Discussion Reluctant Rebs & "Homegrown Yanks": East Tennesseans in the Civil War


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Culvert was 1st Lt. With Company H. I wonder if he took over after the Kirkland gang killed your ancestor Captain Gray or was Gray killed after the 3rd was disbanded?
Joseph was killed at his home Jan.15, 1865. There were men in Company F in my end of the State that were still fighting Confederate holdouts after they were mustered out. LOL ! They tried to get credit for it in their pension records. That didn't work out to good !
 

TnFed

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Lol, I know what you mean. Lyons and his men were still taking prisoners in May of 65. My gg uncle James was still going into Northern GA and doing the same. Do you recall the duel in Company D between Captain James L. J. Pearson and Lt James Madison Giles? Giles killed Captain Pearson and was wounded in the hip, he ran off, was captured and acquainted by a plea of self defense. After the war he tried to get a pension. He was told you get it for being wounded in combat with the enemy not your commanding officer, lol,lol,lol.
 

TnFed

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What makes researching East TN regiments so difficult for those who do not have roots there, is the fact that you not only have Union and Confederate Units that have the same designation such as 3rd Tn Mt. Infantry. Which if you check certain old newspaper accounts they do not say USA or CSA. Mainly because the people there at that time knew who they meant. You also have quite a few men who served on both sides on the same numerical unit.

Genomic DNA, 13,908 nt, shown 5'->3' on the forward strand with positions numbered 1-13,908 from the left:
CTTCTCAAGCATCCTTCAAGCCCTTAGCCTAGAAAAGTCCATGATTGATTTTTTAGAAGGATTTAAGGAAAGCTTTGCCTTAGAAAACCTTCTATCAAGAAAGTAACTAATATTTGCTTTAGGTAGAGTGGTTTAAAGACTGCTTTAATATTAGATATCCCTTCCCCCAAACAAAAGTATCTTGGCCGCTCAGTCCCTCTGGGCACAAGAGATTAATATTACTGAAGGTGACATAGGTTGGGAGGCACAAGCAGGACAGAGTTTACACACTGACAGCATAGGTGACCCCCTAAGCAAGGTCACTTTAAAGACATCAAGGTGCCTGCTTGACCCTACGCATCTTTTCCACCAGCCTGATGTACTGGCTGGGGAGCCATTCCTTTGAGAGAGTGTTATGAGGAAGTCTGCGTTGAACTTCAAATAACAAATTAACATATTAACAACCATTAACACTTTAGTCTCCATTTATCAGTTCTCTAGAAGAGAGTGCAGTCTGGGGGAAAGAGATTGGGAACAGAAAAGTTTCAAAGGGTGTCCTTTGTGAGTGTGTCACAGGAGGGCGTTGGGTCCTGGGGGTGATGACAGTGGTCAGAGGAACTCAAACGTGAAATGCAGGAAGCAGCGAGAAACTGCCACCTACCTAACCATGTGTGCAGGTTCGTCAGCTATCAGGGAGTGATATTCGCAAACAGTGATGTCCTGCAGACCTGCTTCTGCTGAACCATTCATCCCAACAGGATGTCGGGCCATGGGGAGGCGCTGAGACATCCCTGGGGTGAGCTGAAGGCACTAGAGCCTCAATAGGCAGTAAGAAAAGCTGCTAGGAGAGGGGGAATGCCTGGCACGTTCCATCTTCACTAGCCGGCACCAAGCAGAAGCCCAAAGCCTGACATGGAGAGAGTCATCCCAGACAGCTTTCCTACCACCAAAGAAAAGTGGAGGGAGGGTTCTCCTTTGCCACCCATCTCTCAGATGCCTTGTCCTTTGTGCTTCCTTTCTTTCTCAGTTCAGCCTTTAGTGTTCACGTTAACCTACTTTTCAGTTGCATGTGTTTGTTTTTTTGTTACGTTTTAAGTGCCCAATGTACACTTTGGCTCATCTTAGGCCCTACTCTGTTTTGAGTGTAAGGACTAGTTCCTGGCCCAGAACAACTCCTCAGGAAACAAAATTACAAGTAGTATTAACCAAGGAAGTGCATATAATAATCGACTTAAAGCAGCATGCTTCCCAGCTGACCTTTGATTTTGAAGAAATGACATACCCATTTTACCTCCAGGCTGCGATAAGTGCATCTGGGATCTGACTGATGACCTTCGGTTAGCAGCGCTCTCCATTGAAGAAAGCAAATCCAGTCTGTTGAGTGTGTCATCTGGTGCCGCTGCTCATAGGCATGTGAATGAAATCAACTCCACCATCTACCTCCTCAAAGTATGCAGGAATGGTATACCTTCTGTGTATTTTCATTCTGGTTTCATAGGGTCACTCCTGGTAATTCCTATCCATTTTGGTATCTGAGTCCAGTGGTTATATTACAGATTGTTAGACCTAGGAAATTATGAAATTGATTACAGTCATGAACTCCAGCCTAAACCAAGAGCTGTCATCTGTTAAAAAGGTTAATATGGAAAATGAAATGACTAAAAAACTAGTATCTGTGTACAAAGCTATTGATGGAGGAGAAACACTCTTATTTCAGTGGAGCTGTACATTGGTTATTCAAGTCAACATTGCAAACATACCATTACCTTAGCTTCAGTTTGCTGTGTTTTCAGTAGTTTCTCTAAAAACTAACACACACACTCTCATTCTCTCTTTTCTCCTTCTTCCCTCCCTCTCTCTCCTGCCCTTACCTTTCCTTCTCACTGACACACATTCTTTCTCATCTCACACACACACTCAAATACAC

Another difficulty is the fact that family members served on different sides at different times. Companies C G H of the 3rd Union chased after the Kirkland Guerrillas quite a bit. Before during and after their enlistment they were involved in that counter-insurgent warfare. The thing is, there were two Kirklands in Company C, one in Company G and four in Company H. Again you had family on different sides. I would say that Kentucky saw a lot of the same.
 
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What makes researching East TN regiments so difficult for those who do not have roots there, is the fact that you not only have Union and Confederate Units that have the same designation such as 3rd Tn Mt. Infantry. Which if you check certain old newspaper accounts they do not say USA or CSA. Mainly because the people there at that time knew who they meant. You also have quite a few men who served on both sides on the same numerical unit.